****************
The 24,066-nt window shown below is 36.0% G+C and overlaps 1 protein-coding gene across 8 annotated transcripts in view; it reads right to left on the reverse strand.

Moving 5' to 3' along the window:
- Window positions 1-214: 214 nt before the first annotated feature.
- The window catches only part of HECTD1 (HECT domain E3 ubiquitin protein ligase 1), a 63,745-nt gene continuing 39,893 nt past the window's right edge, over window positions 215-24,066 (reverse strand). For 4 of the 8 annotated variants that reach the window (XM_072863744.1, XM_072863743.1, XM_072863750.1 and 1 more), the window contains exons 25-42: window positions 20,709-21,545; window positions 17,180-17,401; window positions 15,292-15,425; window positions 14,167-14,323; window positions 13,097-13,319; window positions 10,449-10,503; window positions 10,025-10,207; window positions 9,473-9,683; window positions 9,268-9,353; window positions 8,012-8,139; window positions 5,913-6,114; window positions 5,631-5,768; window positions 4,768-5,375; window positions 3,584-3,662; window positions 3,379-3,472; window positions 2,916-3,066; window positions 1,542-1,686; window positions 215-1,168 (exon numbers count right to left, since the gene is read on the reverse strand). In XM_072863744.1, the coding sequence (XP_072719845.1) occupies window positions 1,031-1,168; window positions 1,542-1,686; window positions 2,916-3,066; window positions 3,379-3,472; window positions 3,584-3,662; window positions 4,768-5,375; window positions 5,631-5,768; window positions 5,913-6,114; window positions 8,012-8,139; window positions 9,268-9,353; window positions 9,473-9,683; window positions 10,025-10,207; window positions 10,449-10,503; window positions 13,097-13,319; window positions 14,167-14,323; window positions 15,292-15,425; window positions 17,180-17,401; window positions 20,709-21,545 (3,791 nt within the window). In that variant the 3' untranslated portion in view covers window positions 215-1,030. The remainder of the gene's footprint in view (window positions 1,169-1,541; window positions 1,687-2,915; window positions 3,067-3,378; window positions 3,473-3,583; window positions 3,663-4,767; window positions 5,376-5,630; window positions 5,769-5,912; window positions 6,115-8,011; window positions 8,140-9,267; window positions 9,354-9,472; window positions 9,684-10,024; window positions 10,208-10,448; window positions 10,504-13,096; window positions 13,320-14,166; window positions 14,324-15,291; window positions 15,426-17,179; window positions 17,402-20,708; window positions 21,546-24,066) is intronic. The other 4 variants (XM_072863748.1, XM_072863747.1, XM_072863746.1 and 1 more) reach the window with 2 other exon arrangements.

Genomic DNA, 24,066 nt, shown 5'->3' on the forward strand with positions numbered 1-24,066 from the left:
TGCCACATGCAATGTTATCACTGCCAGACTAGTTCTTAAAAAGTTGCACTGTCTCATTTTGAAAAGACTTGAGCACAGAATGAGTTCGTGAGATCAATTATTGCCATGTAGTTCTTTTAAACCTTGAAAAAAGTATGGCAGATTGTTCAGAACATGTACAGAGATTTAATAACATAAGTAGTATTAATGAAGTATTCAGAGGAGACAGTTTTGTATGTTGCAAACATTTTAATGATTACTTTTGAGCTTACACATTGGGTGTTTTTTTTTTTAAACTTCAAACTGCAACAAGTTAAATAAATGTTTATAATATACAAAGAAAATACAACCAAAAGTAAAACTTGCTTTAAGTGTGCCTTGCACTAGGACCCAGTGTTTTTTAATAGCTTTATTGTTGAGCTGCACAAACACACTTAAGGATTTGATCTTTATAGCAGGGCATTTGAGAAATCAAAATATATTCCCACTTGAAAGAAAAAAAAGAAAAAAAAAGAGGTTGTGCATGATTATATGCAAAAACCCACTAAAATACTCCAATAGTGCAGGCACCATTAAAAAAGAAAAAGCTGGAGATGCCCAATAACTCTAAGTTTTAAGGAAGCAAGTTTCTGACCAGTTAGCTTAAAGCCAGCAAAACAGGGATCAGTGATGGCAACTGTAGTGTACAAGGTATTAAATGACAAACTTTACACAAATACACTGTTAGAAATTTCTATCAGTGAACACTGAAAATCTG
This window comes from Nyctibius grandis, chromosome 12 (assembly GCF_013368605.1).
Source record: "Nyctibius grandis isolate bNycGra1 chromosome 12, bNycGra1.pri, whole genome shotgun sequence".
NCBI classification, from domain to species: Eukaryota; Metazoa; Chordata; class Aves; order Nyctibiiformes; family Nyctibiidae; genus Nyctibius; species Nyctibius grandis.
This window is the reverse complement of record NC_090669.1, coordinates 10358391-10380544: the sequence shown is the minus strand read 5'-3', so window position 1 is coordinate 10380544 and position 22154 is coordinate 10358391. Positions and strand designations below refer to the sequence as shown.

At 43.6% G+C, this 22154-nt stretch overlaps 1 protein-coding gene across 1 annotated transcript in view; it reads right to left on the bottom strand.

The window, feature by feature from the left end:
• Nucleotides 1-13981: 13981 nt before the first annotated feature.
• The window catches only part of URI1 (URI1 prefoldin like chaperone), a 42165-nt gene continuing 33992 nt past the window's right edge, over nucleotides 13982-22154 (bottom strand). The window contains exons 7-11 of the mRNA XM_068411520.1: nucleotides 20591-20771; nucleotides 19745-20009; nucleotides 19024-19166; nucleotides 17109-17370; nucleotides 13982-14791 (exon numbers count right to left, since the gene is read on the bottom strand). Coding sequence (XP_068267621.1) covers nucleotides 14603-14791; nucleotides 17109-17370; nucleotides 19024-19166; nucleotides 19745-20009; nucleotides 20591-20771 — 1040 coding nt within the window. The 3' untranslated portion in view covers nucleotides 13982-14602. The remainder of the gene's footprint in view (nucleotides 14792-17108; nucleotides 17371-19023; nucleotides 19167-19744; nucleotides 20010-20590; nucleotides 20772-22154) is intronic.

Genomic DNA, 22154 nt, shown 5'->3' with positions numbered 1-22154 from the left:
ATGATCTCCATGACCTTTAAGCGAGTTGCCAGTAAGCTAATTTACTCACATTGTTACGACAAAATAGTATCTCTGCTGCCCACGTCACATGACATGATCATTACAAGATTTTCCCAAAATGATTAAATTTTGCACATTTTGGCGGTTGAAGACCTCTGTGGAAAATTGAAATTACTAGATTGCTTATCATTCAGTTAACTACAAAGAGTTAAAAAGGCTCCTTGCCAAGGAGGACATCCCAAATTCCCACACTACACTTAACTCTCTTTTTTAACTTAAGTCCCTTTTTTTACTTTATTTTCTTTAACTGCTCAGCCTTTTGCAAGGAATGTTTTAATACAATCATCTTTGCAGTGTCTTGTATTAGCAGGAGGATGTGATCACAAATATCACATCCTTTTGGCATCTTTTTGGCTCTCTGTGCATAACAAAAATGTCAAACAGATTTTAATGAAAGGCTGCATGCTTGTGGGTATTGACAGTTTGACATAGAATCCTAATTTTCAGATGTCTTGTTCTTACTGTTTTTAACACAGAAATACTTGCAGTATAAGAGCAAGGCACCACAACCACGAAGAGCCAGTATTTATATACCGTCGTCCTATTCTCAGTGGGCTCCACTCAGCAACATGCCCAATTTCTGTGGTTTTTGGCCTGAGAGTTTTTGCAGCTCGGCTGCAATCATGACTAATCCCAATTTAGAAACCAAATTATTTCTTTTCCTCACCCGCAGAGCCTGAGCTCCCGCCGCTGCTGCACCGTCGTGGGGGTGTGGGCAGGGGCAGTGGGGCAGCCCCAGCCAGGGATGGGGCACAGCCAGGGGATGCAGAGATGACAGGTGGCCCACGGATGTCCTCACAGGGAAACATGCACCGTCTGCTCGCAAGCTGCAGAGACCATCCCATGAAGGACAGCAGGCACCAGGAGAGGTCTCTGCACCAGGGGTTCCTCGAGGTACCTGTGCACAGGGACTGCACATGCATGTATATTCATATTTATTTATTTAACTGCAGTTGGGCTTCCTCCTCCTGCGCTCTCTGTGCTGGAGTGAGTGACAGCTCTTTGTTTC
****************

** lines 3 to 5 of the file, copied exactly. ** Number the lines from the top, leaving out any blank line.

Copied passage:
- Window positions 1-214: 214 nt before the first annotated feature.
- The window catches only part of HECTD1 (HECT domain E3 ubiquitin protein ligase 1), a 63,745-nt gene continuing 39,893 nt past the window's right edge, over window positions 215-24,066 (reverse strand). For 4 of the 8 annotated variants that reach the window (XM_072863744.1, XM_072863743.1, XM_072863750.1 and 1 more), the window contains exons 25-42: window positions 20,709-21,545; window positions 17,180-17,401; window positions 15,292-15,425; window positions 14,167-14,323; window positions 13,097-13,319; window positions 10,449-10,503; window positions 10,025-10,207; window positions 9,473-9,683; window positions 9,268-9,353; window positions 8,012-8,139; window positions 5,913-6,114; window positions 5,631-5,768; window positions 4,768-5,375; window positions 3,584-3,662; window positions 3,379-3,472; window positions 2,916-3,066; window positions 1,542-1,686; window positions 215-1,168 (exon numbers count right to left, since the gene is read on the reverse strand). In XM_072863744.1, the coding sequence (XP_072719845.1) occupies window positions 1,031-1,168; window positions 1,542-1,686; window positions 2,916-3,066; window positions 3,379-3,472; window positions 3,584-3,662; window positions 4,768-5,375; window positions 5,631-5,768; window positions 5,913-6,114; window positions 8,012-8,139; window positions 9,268-9,353; window positions 9,473-9,683; window positions 10,025-10,207; window positions 10,449-10,503; window positions 13,097-13,319; window positions 14,167-14,323; window positions 15,292-15,425; window positions 17,180-17,401; window positions 20,709-21,545 (3,791 nt within the window). In that variant the 3' untranslated portion in view covers window positions 215-1,030. The remainder of the gene's footprint in view (window positions 1,169-1,541; window positions 1,687-2,915; window positions 3,067-3,378; window positions 3,473-3,583; window positions 3,663-4,767; window positions 5,376-5,630; window positions 5,769-5,912; window positions 6,115-8,011; window positions 8,140-9,267; window positions 9,354-9,472; window positions 9,684-10,024; window positions 10,208-10,448; window positions 10,504-13,096; window positions 13,320-14,166; window positions 14,324-15,291; window positions 15,426-17,179; window positions 17,402-20,708; window positions 21,546-24,066) is intronic. The other 4 variants (XM_072863748.1, XM_072863747.1, XM_072863746.1 and 1 more) reach the window with 2 other exon arrangements.

Genomic DNA, 24,066 nt, shown 5'->3' on the forward strand with positions numbered 1-24,066 from the left: